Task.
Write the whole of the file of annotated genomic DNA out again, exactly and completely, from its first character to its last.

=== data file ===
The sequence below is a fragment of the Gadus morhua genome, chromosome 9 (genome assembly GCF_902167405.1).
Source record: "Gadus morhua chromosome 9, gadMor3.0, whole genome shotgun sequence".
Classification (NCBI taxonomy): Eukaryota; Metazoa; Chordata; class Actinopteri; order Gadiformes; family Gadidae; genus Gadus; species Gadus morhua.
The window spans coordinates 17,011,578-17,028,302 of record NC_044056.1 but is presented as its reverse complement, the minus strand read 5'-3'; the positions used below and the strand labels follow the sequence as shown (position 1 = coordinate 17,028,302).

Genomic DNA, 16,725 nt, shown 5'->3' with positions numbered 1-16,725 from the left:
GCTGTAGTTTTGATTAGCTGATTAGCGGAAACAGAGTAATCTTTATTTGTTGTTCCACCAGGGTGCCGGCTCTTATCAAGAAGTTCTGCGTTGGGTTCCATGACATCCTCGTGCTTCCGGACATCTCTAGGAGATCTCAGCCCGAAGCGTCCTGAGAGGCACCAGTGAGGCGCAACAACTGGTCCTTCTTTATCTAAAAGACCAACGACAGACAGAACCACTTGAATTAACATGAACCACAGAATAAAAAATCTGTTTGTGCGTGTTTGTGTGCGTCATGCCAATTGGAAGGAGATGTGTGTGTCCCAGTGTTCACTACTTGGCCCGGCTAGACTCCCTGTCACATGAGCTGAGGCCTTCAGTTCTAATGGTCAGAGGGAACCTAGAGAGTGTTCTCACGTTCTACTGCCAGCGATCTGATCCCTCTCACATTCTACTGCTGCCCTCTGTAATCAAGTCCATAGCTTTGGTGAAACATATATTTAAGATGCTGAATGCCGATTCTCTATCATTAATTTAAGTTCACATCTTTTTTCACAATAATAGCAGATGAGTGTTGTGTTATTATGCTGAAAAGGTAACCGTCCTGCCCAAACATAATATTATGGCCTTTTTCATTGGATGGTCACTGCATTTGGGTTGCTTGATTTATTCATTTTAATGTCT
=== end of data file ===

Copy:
The sequence below is a fragment of the Gadus morhua genome, chromosome 9 (genome assembly GCF_902167405.1).
Source record: "Gadus morhua chromosome 9, gadMor3.0, whole genome shotgun sequence".
Classification (NCBI taxonomy): Eukaryota; Metazoa; Chordata; class Actinopteri; order Gadiformes; family Gadidae; genus Gadus; species Gadus morhua.
The window spans coordinates 17,011,578-17,028,302 of record NC_044056.1 but is presented as its reverse complement, the minus strand read 5'-3'; the positions used below and the strand labels follow the sequence as shown (position 1 = coordinate 17,028,302).

Genomic DNA, 16,725 nt, shown 5'->3' with positions numbered 1-16,725 from the left:
GCTGTAGTTTTGATTAGCTGATTAGCGGAAACAGAGTAATCTTTATTTGTTGTTCCACCAGGGTGCCGGCTCTTATCAAGAAGTTCTGCGTTGGGTTCCATGACATCCTCGTGCTTCCGGACATCTCTAGGAGATCTCAGCCCGAAGCGTCCTGAGAGGCACCAGTGAGGCGCAACAACTGGTCCTTCTTTATCTAAAAGACCAACGACAGACAGAACCACTTGAATTAACATGAACCACAGAATAAAAAATCTGTTTGTGCGTGTTTGTGTGCGTCATGCCAATTGGAAGGAGATGTGTGTGTCCCAGTGTTCACTACTTGGCCCGGCTAGACTCCCTGTCACATGAGCTGAGGCCTTCAGTTCTAATGGTCAGAGGGAACCTAGAGAGTGTTCTCACGTTCTACTGCCAGCGATCTGATCCCTCTCACATTCTACTGCTGCCCTCTGTAATCAAGTCCATAGCTTTGGTGAAACATATATTTAAGATGCTGAATGCCGATTCTCTATCATTAATTTAAGTTCACATCTTTTTTCACAATAATAGCAGATGAGTGTTGTGTTATTATGCTGAAAAGGTAACCGTCCTGCCCAAACATAATATTATGGCCTTTTTCATTGGATGGTCACTGCATTTGGGTTGCTTGATTTATTCATTTTAATGTCT